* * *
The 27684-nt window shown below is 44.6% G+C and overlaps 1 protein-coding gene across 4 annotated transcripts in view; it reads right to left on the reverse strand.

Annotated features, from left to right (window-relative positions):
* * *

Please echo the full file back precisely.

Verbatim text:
The 27684-nt window shown below is 44.6% G+C and overlaps 1 protein-coding gene across 4 annotated transcripts in view; it reads right to left on the reverse strand.

Annotated features, from left to right (window-relative positions):